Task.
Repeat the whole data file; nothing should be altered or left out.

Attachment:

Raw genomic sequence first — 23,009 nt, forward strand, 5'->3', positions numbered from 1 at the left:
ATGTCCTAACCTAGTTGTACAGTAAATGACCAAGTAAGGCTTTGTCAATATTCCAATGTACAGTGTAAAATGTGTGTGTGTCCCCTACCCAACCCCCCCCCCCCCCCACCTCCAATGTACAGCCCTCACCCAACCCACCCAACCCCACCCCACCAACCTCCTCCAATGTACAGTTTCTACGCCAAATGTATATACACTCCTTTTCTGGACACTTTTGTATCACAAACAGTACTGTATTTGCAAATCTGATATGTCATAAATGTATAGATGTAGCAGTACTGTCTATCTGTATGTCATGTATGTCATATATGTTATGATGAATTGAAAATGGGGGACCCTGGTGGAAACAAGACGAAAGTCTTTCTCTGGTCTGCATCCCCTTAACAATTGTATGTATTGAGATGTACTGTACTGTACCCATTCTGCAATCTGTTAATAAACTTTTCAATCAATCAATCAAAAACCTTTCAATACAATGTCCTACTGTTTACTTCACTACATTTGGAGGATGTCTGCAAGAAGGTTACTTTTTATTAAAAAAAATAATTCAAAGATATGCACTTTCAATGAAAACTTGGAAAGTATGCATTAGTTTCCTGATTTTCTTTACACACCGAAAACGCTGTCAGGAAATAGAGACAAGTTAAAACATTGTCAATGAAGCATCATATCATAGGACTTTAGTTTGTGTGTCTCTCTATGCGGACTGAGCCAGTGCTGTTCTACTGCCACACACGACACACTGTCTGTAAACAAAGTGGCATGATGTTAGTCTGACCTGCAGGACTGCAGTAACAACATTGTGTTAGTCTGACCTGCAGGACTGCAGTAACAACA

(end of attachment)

Raw genomic sequence first — 23,009 nt, forward strand, 5'->3', positions numbered from 1 at the left:
ATGTCCTAACCTAGTTGTACAGTAAATGACCAAGTAAGGCTTTGTCAATATTCCAATGTACAGTGTAAAATGTGTGTGTGTCCCCTACCCAACCCCCCCCCCCCCCCACCTCCAATGTACAGCCCTCACCCAACCCACCCAACCCCACCCCACCAACCTCCTCCAATGTACAGTTTCTACGCCAAATGTATATACACTCCTTTTCTGGACACTTTTGTATCACAAACAGTACTGTATTTGCAAATCTGATATGTCATAAATGTATAGATGTAGCAGTACTGTCTATCTGTATGTCATGTATGTCATATATGTTATGATGAATTGAAAATGGGGGACCCTGGTGGAAACAAGACGAAAGTCTTTCTCTGGTCTGCATCCCCTTAACAATTGTATGTATTGAGATGTACTGTACTGTACCCATTCTGCAATCTGTTAATAAACTTTTCAATCAATCAATCAAAAACCTTTCAATACAATGTCCTACTGTTTACTTCACTACATTTGGAGGATGTCTGCAAGAAGGTTACTTTTTATTAAAAAAAATAATTCAAAGATATGCACTTTCAATGAAAACTTGGAAAGTATGCATTAGTTTCCTGATTTTCTTTACACACCGAAAACGCTGTCAGGAAATAGAGACAAGTTAAAACATTGTCAATGAAGCATCATATCATAGGACTTTAGTTTGTGTGTCTCTCTATGCGGACTGAGCCAGTGCTGTTCTACTGCCACACACGACACACTGTCTGTAAACAAAGTGGCATGATGTTAGTCTGACCTGCAGGACTGCAGTAACAACATTGTGTTAGTCTGACCTGCAGGACTGCAGTAACAACA